Monday, July 20, 2009

To sleep, perchance to dream

I felt the headache even before I was half-conscious this morning. It sat there heavily on my forehead, pressing darkly across the bridge of my nose. Two round, dull pain points marked the spot across the bones of my brows.

I'd been aware of the pressure while I was sleeping, and it made its way into my dreams. I'd dreamt I had a headache, and lo and behold, when I finally struggled into consciousness, there it was.

Did I create my own headache, dream it into existence? Or was it already there, and just picked up by my subconscious and worked into my dreamworld?

I've always had a very vivid dream-life. Sitting here today, I can still remember the recurring childhood dream I had about a pirate ship tossing about on heavy seas. And through my adolescence and twenties, even early-thirties, I had a recurring dream about my teeth falling out; and even now I can run the tip of my tongue over their sharp broken edges while the coppery blood fills my mouth.

I remember specific moments in dreams, like they actually happened. And particular words, or the way I felt. Sometimes I'll confuse a dream with real life, or start telling a friend a story, and realise actually I am opening a door to my subconscious and that this never really took place in the waking world. Or I'll see an object - house, dog, car, flower, painting - and it will give me a start, because I'll recognise it and realise I've seen it before in a dream. A situation will come up and I get the shiver of deja vue as it plays out just as it did in my sleep. I've had dreams that have come true.

And on occasion, I'll be doing something ordinary, like the ironing, or taking part in a discussion at work, and all of a sudden I'll become aware of a dream going on in the background, just beyond the horizon of my mind. Often it's a continuation of what I might have dreamt in the nights previously, and it just bobs up, like a koi breaking the surface of the lily pond, and crosses over into my conscious mind. That's a weird sensation, I can tell you.

I once had a dream about my then boyfriend, and we were just doing some stuff together, and when I woke up I otld him about it and he said Yep, I just had that dream too. And we confirmed it by checking little details with each other. That really opened the doors of my perception, to misquote Aldous Huxley. (An aside for all the other Jane Austen fans out there: did you know Aldous Huxley once wrote a screenplay adaption of Pride and Prejudice?)

I often fly in my dreams, and those are the moments I feel most powerful and capable - there was one about 9 years ago where I feel I finally articulated some kind of internal potential. I also breathe underwater quite regularly. Though for every power-filled vignette, there are an equal number of mundanities, like grocery shopping, or going for a walk, or having a meeting at work. But they're all rendered in crystal-clear detail ... like a high-resolution, super-movie-Imax-version of real life. Like acid.

I kept a dream diary for a number of years, because it felt as though everything that happened in my dreams was so vibrant, so real, so laden with symbolism, that it had to mean something for my actual, waking life. I love reading over it every now and again, because reading those dreams is like living them again.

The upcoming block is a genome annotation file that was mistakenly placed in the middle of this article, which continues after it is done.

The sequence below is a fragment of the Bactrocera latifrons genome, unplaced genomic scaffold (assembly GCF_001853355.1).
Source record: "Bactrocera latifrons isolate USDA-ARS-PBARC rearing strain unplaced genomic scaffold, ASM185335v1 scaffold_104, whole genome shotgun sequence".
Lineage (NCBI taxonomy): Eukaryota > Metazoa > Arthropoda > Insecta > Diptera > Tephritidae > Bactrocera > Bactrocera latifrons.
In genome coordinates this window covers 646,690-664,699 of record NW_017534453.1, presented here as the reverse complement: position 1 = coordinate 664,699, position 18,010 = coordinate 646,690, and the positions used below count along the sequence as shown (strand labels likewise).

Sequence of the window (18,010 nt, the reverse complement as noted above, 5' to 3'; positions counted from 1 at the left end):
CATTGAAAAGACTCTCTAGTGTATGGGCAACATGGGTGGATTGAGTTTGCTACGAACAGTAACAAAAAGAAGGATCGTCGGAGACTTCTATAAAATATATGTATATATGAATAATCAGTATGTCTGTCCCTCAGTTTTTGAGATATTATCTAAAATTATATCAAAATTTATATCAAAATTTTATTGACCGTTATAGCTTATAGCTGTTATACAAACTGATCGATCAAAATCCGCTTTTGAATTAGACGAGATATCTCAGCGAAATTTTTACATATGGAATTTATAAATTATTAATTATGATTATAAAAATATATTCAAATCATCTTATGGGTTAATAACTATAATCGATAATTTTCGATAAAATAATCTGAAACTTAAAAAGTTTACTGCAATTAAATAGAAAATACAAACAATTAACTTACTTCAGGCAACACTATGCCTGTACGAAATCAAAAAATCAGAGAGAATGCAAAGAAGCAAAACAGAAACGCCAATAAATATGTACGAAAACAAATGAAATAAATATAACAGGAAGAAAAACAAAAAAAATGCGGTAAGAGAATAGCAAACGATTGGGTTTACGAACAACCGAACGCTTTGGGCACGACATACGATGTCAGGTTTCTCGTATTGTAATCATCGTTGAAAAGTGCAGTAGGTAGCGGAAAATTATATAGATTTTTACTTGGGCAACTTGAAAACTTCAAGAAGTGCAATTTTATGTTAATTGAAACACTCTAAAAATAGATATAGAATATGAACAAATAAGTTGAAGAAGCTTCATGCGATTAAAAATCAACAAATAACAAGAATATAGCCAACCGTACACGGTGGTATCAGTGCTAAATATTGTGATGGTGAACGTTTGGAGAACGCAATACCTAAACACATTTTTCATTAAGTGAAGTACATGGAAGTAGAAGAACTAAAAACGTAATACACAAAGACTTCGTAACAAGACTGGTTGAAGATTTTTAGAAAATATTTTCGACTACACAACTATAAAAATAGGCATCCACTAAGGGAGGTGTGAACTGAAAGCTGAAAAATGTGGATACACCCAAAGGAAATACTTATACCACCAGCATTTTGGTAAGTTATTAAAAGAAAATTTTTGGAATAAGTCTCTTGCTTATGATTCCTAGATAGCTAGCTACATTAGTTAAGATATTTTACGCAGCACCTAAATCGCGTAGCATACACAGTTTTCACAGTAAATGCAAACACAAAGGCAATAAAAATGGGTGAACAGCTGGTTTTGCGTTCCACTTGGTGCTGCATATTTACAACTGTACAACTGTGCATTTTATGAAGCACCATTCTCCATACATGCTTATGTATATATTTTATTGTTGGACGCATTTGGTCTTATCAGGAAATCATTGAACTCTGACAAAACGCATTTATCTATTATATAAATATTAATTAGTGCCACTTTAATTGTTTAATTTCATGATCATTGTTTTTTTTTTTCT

And the point of all this musing about dreams? It comes down to this. If you ask me, I don't think we're here on this earth to do all the stuff we do while we're awake. Our jobs, relationships, homes - yes, even crafting - those are just superficialities wrapped around the real reason we're here.

People say we sleep to recharge, to process memories and emotions, and heal ourselves. It's when all kind of mysterious processes take place, not just in our bodies but in our minds, too. It's why sleep deprivation is a form of torture ... and I'm sure every new mum would agree with that view.

I say it's more than that. I think the best parts of our lives take place while we're asleep. Without sleep, what we feel is the pain of our souls screaming in anguish and dislocation, needing the balm that rest provides us, by guiding us back to the hearts of ourselves. All that other stuff is what we do to keep ourselves busy (and ok, alive and nourished and safe) in between the dream times. It's what fills up the hours before we can get back to bed.

Dreaming is where we live out our real and best lives. Where we reach the depths of our minds, and the heights of possibility that exist to us.

Dreaming, we are our true selves.

1 comment:

Gina said...

Felicity, you're a fascinating thinker. I enjoyed chewing through this post and trying to view the world through your perspective. I too am a vivid dreamer, always have been, and have had cycles of recurring dreams.
I must admit however that I am baffled by your view of sleep and dreaming as the ultimate reality. I want to unpick this perspective more, to try to understand it. For to me, viewing our physical, relational life as superficial, and our sleep and dream life as true reality, is a puzzling take on life. I subscribe wholeheartedly to the opposite! To believe that the hazy, lonely, introspective place that is our own dreaming-space is my real and best life is thoroughly jarring, thoroughly alien, thoroughly depressing.
If this is truly your perspective, why do you poor so much energy into the thousand things you do, so competently and beautifully, and the relationships you maintain?
Genuine questions. I love a mind that searches for truth, even when I can't understand its conclusions...